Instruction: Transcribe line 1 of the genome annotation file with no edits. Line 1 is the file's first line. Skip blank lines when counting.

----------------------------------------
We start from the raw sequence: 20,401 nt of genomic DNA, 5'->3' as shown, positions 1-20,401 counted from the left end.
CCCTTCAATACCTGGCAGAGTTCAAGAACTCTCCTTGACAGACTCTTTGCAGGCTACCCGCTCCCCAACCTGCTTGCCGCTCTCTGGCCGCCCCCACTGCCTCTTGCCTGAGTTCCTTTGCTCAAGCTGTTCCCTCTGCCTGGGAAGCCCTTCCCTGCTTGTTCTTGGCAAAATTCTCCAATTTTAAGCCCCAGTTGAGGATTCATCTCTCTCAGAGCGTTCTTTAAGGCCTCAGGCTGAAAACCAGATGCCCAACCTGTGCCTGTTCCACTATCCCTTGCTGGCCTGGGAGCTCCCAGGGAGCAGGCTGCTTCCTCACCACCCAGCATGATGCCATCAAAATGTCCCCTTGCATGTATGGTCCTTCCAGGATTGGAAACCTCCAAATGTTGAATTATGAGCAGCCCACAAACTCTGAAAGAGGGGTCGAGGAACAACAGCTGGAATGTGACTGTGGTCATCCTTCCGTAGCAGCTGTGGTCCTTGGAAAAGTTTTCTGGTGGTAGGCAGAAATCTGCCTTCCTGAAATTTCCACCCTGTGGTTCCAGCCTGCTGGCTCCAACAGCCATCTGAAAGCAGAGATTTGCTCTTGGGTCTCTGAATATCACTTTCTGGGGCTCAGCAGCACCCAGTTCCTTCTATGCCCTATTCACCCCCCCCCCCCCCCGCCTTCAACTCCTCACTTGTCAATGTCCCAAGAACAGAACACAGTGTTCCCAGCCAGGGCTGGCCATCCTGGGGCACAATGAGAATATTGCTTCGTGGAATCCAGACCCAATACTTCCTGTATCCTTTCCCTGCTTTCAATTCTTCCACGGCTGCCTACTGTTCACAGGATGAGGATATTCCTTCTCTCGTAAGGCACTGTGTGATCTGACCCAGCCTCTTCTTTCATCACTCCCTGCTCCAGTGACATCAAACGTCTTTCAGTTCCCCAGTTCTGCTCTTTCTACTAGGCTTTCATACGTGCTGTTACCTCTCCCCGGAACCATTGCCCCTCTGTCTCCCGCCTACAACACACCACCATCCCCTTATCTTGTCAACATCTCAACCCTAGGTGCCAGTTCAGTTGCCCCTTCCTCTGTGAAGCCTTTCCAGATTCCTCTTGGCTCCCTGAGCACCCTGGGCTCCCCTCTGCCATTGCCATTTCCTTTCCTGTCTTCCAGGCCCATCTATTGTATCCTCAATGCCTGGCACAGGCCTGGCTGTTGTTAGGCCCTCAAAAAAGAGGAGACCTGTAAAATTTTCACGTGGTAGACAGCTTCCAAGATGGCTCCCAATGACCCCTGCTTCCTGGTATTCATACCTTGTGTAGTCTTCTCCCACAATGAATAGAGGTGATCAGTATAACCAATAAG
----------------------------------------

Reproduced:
We start from the raw sequence: 20,401 nt of genomic DNA, 5'->3' as shown, positions 1-20,401 counted from the left end.